Last week I talked about ways to protect your identity. If your identity is stolen or you suspect it has been stolen, what should you do?

According to the Federal Trade Commission (, your first step should be to call the fraud department of the companies where you know or suspect the fraud occurred. Ask them to close or freeze the affected accounts. Also change the login information to your accounts, such as user names, passwords, and PINS.

Step two is to get your free credit report at or call 1-877-322-8228. Review your credit report to see if there are any accounts or transactions that you don’t recognize. Also, contact one of the three credit bureaus and tell them to place a fraud alert on your file. The one you contact is required to tell the other two bureaus. The fraud alert is free and will make it harder for someone to open new accounts in your name. You should receive a letter from each of the credit bureaus that confirms they have placed a fraud alert on your file.

Your next step is to report the identify theft to the FTC. From your desktop or laptop computer, you can use the online complaint form on the FTC website If you are using a mobile device, you will need to call the FTC at 1-877-438-4338. Whichever form of communication you use, provide as many details as you can. You will receive an Identity Theft Affidavit. Print and save this affidavit immediately because once you leave the web page, you will no longer have access to your affidavit. If you need to update the affidavit, call 1-877-438-4338.

As soon as you have your FTC Identity Theft Affidavit, head to your local police department to report the theft. You will need the following information:

  • A copy of your FTC Identity Theft Affidavit.
  • Your government-issued photo ID.
  • Proof of your address such as your mortgage statement or a utility bill.
  • Any proof you have of the theft such as bills or an IRS notice.

If the police are reluctant to file the report, show them the FTC Memo to Law Enforcement found at

One additional step that is recommended on a guest blog on the American Institute of CPAs (AICPA) website is to ask the police to run a criminal record check on you, the victim. The reason for the criminal record check is that if your identity has been stolen, it’s highly likely that your identity has been used to create forms of identification. Then when the criminal commits a crime, they will turn over the false identification and you will now have a criminal record.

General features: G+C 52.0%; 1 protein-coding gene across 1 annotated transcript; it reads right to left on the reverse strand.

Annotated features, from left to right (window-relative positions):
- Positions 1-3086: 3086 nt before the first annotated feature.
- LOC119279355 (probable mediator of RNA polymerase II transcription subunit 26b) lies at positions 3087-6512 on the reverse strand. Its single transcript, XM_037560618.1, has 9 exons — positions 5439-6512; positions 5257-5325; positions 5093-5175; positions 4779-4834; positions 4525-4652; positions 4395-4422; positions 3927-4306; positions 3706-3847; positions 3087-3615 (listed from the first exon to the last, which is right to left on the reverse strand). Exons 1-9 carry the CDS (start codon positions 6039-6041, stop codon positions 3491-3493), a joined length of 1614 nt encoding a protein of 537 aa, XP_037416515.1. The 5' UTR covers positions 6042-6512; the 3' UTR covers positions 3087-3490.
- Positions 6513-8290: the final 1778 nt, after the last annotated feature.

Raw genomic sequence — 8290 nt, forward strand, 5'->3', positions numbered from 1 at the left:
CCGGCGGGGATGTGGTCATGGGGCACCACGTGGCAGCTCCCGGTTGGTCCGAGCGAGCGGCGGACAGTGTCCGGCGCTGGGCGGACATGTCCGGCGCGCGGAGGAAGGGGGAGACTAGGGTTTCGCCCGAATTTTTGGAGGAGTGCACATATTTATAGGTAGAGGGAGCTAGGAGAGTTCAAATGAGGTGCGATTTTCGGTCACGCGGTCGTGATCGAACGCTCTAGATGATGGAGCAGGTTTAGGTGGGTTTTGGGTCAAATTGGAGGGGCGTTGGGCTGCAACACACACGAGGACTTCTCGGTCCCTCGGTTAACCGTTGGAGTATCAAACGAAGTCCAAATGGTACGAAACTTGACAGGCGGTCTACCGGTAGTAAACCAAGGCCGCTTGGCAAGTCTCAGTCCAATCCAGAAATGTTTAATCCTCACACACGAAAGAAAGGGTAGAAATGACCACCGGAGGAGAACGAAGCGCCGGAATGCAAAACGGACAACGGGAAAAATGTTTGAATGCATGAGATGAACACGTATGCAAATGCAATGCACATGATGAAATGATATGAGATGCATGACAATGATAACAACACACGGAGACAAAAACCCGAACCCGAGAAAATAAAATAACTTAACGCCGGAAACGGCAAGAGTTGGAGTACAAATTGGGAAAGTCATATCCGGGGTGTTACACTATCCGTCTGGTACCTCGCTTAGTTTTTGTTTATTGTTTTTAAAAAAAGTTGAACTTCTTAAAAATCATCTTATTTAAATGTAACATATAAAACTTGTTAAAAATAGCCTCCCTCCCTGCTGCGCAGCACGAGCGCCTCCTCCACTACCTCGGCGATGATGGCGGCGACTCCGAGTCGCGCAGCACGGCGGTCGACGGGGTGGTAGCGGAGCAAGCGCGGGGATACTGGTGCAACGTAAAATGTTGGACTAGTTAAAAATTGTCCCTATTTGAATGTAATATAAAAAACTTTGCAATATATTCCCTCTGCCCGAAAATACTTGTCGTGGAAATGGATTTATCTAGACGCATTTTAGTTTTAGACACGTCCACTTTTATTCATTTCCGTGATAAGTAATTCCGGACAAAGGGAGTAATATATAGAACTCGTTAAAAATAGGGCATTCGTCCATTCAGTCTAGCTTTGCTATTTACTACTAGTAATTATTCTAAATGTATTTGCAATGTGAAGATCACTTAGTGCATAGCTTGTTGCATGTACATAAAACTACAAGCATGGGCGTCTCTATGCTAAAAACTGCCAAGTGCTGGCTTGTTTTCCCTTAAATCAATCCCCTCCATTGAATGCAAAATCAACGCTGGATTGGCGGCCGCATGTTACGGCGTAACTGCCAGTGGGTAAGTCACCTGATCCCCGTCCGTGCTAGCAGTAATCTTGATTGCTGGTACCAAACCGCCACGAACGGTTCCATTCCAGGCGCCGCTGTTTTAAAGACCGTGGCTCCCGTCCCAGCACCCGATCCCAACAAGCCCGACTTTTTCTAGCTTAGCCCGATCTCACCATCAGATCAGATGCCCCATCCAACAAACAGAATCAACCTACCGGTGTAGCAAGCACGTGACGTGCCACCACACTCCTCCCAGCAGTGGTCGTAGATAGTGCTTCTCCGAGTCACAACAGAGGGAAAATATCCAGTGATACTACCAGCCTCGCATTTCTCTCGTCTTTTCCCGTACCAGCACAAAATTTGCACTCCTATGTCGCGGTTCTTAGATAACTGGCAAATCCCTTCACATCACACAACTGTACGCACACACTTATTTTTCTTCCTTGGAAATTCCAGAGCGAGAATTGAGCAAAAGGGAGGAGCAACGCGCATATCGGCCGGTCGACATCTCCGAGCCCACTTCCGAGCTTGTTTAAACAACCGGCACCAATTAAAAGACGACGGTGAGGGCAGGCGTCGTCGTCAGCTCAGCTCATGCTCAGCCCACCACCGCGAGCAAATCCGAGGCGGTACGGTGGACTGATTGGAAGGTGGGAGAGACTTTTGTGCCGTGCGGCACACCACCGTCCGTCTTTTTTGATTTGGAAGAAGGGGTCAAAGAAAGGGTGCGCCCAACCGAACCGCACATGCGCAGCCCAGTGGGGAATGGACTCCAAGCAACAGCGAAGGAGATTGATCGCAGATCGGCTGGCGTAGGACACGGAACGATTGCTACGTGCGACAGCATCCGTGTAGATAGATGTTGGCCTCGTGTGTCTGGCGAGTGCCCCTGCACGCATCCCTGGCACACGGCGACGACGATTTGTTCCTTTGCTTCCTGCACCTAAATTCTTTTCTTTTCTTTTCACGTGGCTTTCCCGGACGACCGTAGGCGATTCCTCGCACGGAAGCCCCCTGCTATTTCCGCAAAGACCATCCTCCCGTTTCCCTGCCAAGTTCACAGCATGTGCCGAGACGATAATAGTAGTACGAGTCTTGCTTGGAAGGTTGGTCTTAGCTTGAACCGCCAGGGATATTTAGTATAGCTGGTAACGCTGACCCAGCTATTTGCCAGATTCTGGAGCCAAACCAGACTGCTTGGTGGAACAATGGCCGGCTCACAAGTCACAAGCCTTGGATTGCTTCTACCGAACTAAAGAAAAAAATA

According to the AICPA blog, the false criminal record can be cleared but the process is time-consuming. In the meantime, it could affect your ability to find or keep a job, to rent an apartment, or to obtain credit.

Based on the information you obtain in the prior steps, you may need to do the following:

  • Close new accounts opened in your name.
    • You may need to provide a copy of your FTC Identity Theft Report.
    • The business needs to send you a letter confirming that the fraudulent account isn’t yours, that you aren’t liable for it, and that it was removed from your credit report.
    • Keep a record of who you contacted and when.
  • Remove fraudulent charges from your accounts. The same three points apply to this step as when you are closing new accounts.
  • Correct your credit report.
    • Write a letter to each of the three credit bureaus.
    • Include a copy of your FTC Identity Theft Report and proof of your identity.
    • Explain which information is from identity theft.
    • Ask them to block that information.
  • Consider adding an extended fraud alert or credit freeze to your credit report. You must contact all three credit bureaus if you choose this option.

An extended fraud alert:

  • Allows you to obtain credit, but companies must take additional steps to verify your identity.
  • As long as you are a victim of identity theft, it is free to place or remove this alert.
  • Lasts for seven years.

A credit freeze:

  • Stops all access to credit, even to you, until you lift or remove the freeze.
  • There may be a fee to place or remove the freeze, depending on the laws in your state.
  • Lasts until you lift or remove it.

Depending on your situation, you may have to contact additional agencies or steps:

  • Resolve a tax-related identity theft.
  • Report a misused Social Security number.
  • Stop debt collectors from trying to collect debts you don’t owe.
  • Replace government-issued IDs.
  • Resolve child identity theft.
  • Resolve medical identity theft.
  • Clear your name of criminal charges.

As mentioned in last week’s blog, you need to be very careful with your personal information. If you become a victim of identity theft, act immediately to mitigate the damages and protect yourself.

Judith Ackland has more than 26 years of experience in accountancy and financial planning, including seventeen years as a CFO of a diverse business. She started Crystal Financial in 2010 to help a wide array of individuals, families, and business owners better understand their finances and how good financial management could help them achieve their goals. Judith has an MA in Professional Accountancy from the University of Nebraska at Lincoln as well as a Certified Public Accountant Certificate and a Certified Financial Planner designation.

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